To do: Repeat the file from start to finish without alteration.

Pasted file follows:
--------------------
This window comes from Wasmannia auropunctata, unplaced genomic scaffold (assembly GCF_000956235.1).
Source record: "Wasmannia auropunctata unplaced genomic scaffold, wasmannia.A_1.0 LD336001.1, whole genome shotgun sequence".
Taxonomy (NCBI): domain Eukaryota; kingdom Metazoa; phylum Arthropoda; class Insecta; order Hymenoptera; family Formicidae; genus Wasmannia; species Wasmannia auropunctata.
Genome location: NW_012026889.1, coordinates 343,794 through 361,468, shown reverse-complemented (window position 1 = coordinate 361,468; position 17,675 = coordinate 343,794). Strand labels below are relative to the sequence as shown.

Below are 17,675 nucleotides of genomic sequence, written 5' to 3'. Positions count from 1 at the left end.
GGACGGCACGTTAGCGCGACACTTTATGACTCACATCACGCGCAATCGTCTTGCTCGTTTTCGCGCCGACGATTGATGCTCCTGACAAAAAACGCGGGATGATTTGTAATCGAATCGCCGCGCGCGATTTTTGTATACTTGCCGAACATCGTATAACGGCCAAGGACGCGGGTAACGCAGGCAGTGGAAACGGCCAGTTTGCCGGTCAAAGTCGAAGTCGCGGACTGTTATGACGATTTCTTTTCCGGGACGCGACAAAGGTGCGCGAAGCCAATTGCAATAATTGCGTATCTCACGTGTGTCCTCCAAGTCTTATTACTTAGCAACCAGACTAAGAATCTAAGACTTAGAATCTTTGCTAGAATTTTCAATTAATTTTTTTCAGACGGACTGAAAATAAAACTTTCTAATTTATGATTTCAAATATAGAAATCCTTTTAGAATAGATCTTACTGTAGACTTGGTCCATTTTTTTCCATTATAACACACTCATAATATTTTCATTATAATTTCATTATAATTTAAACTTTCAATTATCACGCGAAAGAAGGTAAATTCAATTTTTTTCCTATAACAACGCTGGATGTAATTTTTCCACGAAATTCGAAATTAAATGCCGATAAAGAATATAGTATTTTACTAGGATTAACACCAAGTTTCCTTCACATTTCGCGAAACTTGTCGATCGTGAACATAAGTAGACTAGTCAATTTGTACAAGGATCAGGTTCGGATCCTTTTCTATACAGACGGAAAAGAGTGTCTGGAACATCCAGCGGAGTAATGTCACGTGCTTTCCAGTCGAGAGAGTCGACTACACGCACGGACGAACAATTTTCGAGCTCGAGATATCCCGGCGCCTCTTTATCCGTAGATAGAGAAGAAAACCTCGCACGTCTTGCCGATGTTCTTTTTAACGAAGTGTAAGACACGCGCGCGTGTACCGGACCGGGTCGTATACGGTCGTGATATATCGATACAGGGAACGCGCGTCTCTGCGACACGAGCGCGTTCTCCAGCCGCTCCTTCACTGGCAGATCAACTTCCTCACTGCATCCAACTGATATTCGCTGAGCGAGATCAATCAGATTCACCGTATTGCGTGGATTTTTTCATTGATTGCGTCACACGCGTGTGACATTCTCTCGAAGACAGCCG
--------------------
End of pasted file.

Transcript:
This window comes from Wasmannia auropunctata, unplaced genomic scaffold (assembly GCF_000956235.1).
Source record: "Wasmannia auropunctata unplaced genomic scaffold, wasmannia.A_1.0 LD336001.1, whole genome shotgun sequence".
Taxonomy (NCBI): domain Eukaryota; kingdom Metazoa; phylum Arthropoda; class Insecta; order Hymenoptera; family Formicidae; genus Wasmannia; species Wasmannia auropunctata.
Genome location: NW_012026889.1, coordinates 343,794 through 361,468, shown reverse-complemented (window position 1 = coordinate 361,468; position 17,675 = coordinate 343,794). Strand labels below are relative to the sequence as shown.

Below are 17,675 nucleotides of genomic sequence, written 5' to 3'. Positions count from 1 at the left end.
GGACGGCACGTTAGCGCGACACTTTATGACTCACATCACGCGCAATCGTCTTGCTCGTTTTCGCGCCGACGATTGATGCTCCTGACAAAAAACGCGGGATGATTTGTAATCGAATCGCCGCGCGCGATTTTTGTATACTTGCCGAACATCGTATAACGGCCAAGGACGCGGGTAACGCAGGCAGTGGAAACGGCCAGTTTGCCGGTCAAAGTCGAAGTCGCGGACTGTTATGACGATTTCTTTTCCGGGACGCGACAAAGGTGCGCGAAGCCAATTGCAATAATTGCGTATCTCACGTGTGTCCTCCAAGTCTTATTACTTAGCAACCAGACTAAGAATCTAAGACTTAGAATCTTTGCTAGAATTTTCAATTAATTTTTTTCAGACGGACTGAAAATAAAACTTTCTAATTTATGATTTCAAATATAGAAATCCTTTTAGAATAGATCTTACTGTAGACTTGGTCCATTTTTTTCCATTATAACACACTCATAATATTTTCATTATAATTTCATTATAATTTAAACTTTCAATTATCACGCGAAAGAAGGTAAATTCAATTTTTTTCCTATAACAACGCTGGATGTAATTTTTCCACGAAATTCGAAATTAAATGCCGATAAAGAATATAGTATTTTACTAGGATTAACACCAAGTTTCCTTCACATTTCGCGAAACTTGTCGATCGTGAACATAAGTAGACTAGTCAATTTGTACAAGGATCAGGTTCGGATCCTTTTCTATACAGACGGAAAAGAGTGTCTGGAACATCCAGCGGAGTAATGTCACGTGCTTTCCAGTCGAGAGAGTCGACTACACGCACGGACGAACAATTTTCGAGCTCGAGATATCCCGGCGCCTCTTTATCCGTAGATAGAGAAGAAAACCTCGCACGTCTTGCCGATGTTCTTTTTAACGAAGTGTAAGACACGCGCGCGTGTACCGGACCGGGTCGTATACGGTCGTGATATATCGATACAGGGAACGCGCGTCTCTGCGACACGAGCGCGTTCTCCAGCCGCTCCTTCACTGGCAGATCAACTTCCTCACTGCATCCAACTGATATTCGCTGAGCGAGATCAATCAGATTCACCGTATTGCGTGGATTTTTTCATTGATTGCGTCACACGCGTGTGACATTCTCTCGAAGACAGCCG